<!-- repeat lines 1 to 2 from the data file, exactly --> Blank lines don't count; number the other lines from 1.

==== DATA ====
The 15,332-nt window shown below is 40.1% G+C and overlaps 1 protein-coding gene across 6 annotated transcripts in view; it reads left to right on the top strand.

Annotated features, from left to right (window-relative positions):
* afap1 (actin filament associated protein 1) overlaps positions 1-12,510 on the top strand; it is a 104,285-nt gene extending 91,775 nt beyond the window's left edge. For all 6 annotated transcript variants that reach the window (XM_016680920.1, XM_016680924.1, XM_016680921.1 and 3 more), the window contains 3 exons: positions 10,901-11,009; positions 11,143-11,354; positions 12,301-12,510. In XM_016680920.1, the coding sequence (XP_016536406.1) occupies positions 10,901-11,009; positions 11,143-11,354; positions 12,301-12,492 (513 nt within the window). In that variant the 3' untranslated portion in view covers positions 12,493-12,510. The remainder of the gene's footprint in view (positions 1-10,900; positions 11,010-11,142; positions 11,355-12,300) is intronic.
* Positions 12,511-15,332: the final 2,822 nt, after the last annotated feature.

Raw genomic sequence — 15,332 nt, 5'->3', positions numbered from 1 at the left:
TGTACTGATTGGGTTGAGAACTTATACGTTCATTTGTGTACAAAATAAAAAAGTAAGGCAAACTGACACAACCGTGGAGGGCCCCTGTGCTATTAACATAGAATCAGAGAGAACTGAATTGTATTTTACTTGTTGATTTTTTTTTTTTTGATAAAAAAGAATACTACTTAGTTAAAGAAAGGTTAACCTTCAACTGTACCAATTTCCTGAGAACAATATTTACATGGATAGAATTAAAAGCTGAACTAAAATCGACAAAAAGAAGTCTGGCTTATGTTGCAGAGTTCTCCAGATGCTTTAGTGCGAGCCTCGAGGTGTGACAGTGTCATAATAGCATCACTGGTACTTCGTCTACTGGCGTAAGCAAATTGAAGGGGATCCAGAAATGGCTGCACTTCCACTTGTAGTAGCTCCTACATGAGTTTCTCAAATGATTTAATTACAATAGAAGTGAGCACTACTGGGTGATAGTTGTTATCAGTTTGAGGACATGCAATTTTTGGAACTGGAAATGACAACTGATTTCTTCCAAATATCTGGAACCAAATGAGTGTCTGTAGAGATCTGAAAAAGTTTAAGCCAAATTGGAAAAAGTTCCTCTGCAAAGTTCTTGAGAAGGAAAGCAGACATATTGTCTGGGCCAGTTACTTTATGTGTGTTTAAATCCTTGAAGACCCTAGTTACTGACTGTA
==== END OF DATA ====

The 15,332-nt window shown below is 40.1% G+C and overlaps 1 protein-coding gene across 6 annotated transcripts in view; it reads left to right on the top strand.

Annotated features, from left to right (window-relative positions):